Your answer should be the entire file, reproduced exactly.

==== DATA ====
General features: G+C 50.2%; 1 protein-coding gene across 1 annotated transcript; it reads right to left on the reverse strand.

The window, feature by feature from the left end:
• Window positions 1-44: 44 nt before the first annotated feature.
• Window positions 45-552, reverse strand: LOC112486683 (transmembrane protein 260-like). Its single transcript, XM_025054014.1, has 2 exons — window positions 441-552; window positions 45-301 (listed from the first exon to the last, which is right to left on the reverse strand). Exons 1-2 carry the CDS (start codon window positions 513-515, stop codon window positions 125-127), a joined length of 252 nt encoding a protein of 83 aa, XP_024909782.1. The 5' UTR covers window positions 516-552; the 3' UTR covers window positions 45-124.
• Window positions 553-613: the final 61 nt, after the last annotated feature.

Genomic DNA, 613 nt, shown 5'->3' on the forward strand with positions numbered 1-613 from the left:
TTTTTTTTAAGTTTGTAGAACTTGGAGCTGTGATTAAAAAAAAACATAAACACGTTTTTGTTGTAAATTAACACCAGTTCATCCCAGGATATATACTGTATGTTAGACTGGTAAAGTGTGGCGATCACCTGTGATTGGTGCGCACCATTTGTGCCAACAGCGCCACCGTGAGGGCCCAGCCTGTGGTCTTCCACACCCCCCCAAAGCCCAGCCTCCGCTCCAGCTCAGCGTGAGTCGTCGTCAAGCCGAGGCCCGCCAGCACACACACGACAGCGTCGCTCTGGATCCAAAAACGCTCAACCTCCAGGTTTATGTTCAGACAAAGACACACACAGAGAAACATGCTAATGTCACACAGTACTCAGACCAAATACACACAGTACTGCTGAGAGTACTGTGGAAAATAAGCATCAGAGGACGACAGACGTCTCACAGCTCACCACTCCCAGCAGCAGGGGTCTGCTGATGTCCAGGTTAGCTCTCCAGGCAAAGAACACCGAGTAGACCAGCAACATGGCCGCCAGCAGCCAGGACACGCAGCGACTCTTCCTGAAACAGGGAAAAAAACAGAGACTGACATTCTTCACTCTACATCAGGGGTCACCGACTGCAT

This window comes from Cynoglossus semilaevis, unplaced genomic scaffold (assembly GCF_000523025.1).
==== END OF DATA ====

General features: G+C 50.2%; 1 protein-coding gene across 1 annotated transcript; it reads right to left on the reverse strand.

The window, feature by feature from the left end:
• Window positions 1-44: 44 nt before the first annotated feature.
• Window positions 45-552, reverse strand: LOC112486683 (transmembrane protein 260-like). Its single transcript, XM_025054014.1, has 2 exons — window positions 441-552; window positions 45-301 (listed from the first exon to the last, which is right to left on the reverse strand). Exons 1-2 carry the CDS (start codon window positions 513-515, stop codon window positions 125-127), a joined length of 252 nt encoding a protein of 83 aa, XP_024909782.1. The 5' UTR covers window positions 516-552; the 3' UTR covers window positions 45-124.
• Window positions 553-613: the final 61 nt, after the last annotated feature.

Genomic DNA, 613 nt, shown 5'->3' on the forward strand with positions numbered 1-613 from the left:
TTTTTTTTAAGTTTGTAGAACTTGGAGCTGTGATTAAAAAAAAACATAAACACGTTTTTGTTGTAAATTAACACCAGTTCATCCCAGGATATATACTGTATGTTAGACTGGTAAAGTGTGGCGATCACCTGTGATTGGTGCGCACCATTTGTGCCAACAGCGCCACCGTGAGGGCCCAGCCTGTGGTCTTCCACACCCCCCCAAAGCCCAGCCTCCGCTCCAGCTCAGCGTGAGTCGTCGTCAAGCCGAGGCCCGCCAGCACACACACGACAGCGTCGCTCTGGATCCAAAAACGCTCAACCTCCAGGTTTATGTTCAGACAAAGACACACACAGAGAAACATGCTAATGTCACACAGTACTCAGACCAAATACACACAGTACTGCTGAGAGTACTGTGGAAAATAAGCATCAGAGGACGACAGACGTCTCACAGCTCACCACTCCCAGCAGCAGGGGTCTGCTGATGTCCAGGTTAGCTCTCCAGGCAAAGAACACCGAGTAGACCAGCAACATGGCCGCCAGCAGCCAGGACACGCAGCGACTCTTCCTGAAACAGGGAAAAAAACAGAGACTGACATTCTTCACTCTACATCAGGGGTCACCGACTGCAT

This window comes from Cynoglossus semilaevis, unplaced genomic scaffold (assembly GCF_000523025.1).